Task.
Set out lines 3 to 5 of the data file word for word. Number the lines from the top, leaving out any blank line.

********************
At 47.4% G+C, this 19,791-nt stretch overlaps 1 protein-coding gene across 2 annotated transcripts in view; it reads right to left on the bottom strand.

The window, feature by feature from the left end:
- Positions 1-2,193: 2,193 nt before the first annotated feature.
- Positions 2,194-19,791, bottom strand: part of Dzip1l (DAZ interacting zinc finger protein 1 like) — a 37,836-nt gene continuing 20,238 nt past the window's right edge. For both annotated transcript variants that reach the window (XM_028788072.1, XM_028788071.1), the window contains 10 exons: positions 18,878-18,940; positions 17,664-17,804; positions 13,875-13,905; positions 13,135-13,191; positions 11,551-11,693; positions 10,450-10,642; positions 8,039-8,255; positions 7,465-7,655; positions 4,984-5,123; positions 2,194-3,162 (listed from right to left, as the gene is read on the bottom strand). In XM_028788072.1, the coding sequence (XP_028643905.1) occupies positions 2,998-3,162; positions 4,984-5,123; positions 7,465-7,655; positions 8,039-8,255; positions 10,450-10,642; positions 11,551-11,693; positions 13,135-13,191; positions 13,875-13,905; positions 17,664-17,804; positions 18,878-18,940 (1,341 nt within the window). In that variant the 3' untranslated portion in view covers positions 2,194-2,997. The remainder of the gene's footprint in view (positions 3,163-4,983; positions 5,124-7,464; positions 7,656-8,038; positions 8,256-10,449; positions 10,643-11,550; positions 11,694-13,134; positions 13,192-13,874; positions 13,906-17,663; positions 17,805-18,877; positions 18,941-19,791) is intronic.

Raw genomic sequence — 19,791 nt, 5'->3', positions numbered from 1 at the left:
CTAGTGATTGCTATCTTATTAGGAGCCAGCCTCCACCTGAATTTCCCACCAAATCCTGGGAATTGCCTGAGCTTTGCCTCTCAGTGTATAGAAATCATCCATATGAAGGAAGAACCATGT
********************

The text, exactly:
- Positions 1-2,193: 2,193 nt before the first annotated feature.
- Positions 2,194-19,791, bottom strand: part of Dzip1l (DAZ interacting zinc finger protein 1 like) — a 37,836-nt gene continuing 20,238 nt past the window's right edge. For both annotated transcript variants that reach the window (XM_028788072.1, XM_028788071.1), the window contains 10 exons: positions 18,878-18,940; positions 17,664-17,804; positions 13,875-13,905; positions 13,135-13,191; positions 11,551-11,693; positions 10,450-10,642; positions 8,039-8,255; positions 7,465-7,655; positions 4,984-5,123; positions 2,194-3,162 (listed from right to left, as the gene is read on the bottom strand). In XM_028788072.1, the coding sequence (XP_028643905.1) occupies positions 2,998-3,162; positions 4,984-5,123; positions 7,465-7,655; positions 8,039-8,255; positions 10,450-10,642; positions 11,551-11,693; positions 13,135-13,191; positions 13,875-13,905; positions 17,664-17,804; positions 18,878-18,940 (1,341 nt within the window). In that variant the 3' untranslated portion in view covers positions 2,194-2,997. The remainder of the gene's footprint in view (positions 3,163-4,983; positions 5,124-7,464; positions 7,656-8,038; positions 8,256-10,449; positions 10,643-11,550; positions 11,694-13,134; positions 13,192-13,874; positions 13,906-17,663; positions 17,805-18,877; positions 18,941-19,791) is intronic.

Raw genomic sequence — 19,791 nt, 5'->3', positions numbered from 1 at the left: